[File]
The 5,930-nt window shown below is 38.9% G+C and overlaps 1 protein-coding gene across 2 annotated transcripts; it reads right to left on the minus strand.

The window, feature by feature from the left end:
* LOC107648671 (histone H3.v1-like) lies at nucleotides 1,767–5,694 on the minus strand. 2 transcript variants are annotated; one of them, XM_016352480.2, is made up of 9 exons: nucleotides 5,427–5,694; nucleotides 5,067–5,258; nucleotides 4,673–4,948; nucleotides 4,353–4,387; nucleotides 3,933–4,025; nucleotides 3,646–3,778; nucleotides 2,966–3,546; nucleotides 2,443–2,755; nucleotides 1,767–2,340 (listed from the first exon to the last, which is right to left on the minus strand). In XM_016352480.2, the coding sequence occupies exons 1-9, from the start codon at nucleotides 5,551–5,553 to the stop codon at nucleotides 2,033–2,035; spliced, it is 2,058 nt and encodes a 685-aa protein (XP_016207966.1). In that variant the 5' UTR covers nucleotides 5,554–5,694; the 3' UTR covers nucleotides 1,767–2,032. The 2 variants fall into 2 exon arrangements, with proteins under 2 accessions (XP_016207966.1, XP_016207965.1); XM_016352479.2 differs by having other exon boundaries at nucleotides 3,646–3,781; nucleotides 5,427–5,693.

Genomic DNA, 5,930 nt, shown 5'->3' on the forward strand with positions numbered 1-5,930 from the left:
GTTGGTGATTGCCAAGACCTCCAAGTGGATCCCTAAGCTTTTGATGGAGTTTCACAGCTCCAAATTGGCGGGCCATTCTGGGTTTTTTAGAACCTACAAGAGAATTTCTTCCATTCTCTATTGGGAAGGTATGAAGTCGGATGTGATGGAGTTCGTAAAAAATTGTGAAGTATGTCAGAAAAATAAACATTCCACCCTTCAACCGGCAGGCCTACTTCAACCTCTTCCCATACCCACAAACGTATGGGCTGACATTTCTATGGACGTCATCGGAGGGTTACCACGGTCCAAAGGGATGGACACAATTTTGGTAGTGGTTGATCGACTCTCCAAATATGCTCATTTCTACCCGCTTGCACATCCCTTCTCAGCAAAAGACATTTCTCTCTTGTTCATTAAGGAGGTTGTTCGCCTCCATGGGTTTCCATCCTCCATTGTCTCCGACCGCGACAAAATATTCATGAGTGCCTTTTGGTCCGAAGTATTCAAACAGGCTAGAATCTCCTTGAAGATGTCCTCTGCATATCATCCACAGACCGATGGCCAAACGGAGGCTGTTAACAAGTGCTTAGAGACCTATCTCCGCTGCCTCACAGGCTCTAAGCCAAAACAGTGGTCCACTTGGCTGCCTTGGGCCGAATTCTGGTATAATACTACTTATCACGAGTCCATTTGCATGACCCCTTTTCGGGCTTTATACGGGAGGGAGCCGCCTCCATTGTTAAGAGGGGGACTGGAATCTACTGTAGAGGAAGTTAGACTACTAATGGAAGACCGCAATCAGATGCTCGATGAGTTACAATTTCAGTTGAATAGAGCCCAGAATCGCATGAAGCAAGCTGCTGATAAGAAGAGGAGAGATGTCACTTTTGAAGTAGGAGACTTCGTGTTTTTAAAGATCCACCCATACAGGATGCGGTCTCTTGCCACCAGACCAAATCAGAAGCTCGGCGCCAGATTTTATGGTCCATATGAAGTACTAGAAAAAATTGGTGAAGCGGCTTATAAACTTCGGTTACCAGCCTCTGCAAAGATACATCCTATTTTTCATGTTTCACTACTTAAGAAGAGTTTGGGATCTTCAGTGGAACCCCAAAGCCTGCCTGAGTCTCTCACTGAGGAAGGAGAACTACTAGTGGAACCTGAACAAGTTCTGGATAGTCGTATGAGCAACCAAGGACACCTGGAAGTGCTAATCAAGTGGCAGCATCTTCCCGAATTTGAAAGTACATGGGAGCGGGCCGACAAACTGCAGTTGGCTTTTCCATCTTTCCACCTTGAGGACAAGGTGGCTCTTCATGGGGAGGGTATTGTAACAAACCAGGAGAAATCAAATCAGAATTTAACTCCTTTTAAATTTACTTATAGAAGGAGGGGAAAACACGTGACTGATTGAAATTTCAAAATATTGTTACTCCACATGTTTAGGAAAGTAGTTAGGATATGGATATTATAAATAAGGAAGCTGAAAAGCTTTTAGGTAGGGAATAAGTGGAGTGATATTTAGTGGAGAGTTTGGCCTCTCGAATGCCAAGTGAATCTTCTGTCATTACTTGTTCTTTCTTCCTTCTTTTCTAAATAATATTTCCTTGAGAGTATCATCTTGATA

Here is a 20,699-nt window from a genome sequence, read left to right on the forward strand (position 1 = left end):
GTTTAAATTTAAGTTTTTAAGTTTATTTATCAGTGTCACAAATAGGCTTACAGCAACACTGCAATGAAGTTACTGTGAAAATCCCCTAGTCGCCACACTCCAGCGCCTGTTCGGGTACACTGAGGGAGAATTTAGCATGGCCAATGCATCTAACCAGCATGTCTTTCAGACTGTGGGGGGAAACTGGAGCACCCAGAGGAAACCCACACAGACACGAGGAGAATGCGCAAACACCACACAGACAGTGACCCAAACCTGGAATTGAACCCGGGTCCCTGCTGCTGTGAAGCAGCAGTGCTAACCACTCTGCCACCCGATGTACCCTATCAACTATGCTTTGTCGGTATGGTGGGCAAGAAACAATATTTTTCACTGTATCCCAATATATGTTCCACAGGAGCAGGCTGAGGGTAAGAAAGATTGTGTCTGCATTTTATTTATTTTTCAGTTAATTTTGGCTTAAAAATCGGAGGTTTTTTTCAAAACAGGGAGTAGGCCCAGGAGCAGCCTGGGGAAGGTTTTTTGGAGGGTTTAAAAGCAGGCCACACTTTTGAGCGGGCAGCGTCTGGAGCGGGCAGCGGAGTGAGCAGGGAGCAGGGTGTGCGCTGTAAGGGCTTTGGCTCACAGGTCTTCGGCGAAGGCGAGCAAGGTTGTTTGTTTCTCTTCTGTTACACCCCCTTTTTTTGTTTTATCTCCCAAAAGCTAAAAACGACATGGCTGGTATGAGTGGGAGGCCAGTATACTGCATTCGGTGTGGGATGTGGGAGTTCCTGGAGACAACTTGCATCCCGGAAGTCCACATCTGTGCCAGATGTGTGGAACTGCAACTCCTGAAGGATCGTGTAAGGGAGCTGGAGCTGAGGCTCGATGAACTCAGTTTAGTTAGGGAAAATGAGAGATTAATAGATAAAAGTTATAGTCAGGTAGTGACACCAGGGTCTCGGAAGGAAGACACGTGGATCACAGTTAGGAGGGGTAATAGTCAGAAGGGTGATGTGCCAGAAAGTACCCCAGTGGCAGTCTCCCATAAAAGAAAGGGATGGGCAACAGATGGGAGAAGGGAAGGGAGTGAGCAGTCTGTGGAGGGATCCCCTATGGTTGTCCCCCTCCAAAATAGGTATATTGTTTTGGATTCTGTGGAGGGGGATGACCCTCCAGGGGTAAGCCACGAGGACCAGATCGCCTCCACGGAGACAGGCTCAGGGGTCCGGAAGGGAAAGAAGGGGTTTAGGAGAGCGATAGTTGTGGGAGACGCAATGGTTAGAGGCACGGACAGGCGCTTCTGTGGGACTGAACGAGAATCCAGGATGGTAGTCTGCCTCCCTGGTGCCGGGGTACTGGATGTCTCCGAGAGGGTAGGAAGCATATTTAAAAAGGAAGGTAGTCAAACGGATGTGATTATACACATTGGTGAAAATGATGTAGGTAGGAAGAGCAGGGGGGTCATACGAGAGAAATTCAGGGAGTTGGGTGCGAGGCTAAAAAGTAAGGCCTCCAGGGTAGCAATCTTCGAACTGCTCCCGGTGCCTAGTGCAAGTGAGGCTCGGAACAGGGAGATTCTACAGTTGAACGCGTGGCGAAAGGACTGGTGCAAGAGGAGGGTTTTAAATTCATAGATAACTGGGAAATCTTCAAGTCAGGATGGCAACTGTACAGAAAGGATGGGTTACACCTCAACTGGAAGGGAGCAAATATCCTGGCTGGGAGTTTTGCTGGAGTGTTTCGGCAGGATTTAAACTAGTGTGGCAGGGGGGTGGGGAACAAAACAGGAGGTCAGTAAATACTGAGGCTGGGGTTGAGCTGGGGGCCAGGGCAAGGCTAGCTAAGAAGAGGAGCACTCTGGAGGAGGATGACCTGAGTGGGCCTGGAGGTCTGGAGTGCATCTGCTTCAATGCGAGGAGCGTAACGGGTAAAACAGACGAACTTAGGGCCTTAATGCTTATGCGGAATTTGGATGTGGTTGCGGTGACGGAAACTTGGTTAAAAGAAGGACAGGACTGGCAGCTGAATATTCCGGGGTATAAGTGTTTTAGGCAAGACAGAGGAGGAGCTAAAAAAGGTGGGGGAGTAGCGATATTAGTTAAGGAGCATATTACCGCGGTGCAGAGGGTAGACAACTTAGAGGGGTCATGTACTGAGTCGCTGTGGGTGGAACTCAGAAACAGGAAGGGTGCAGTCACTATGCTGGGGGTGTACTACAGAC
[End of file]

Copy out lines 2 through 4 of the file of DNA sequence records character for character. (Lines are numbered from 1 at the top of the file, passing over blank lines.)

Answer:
The window, feature by feature from the left end:
* LOC107648671 (histone H3.v1-like) lies at nucleotides 1,767–5,694 on the minus strand. 2 transcript variants are annotated; one of them, XM_016352480.2, is made up of 9 exons: nucleotides 5,427–5,694; nucleotides 5,067–5,258; nucleotides 4,673–4,948; nucleotides 4,353–4,387; nucleotides 3,933–4,025; nucleotides 3,646–3,778; nucleotides 2,966–3,546; nucleotides 2,443–2,755; nucleotides 1,767–2,340 (listed from the first exon to the last, which is right to left on the minus strand). In XM_016352480.2, the coding sequence occupies exons 1-9, from the start codon at nucleotides 5,551–5,553 to the stop codon at nucleotides 2,033–2,035; spliced, it is 2,058 nt and encodes a 685-aa protein (XP_016207966.1). In that variant the 5' UTR covers nucleotides 5,554–5,694; the 3' UTR covers nucleotides 1,767–2,032. The 2 variants fall into 2 exon arrangements, with proteins under 2 accessions (XP_016207966.1, XP_016207965.1); XM_016352479.2 differs by having other exon boundaries at nucleotides 3,646–3,781; nucleotides 5,427–5,693.

Genomic DNA, 5,930 nt, shown 5'->3' on the forward strand with positions numbered 1-5,930 from the left: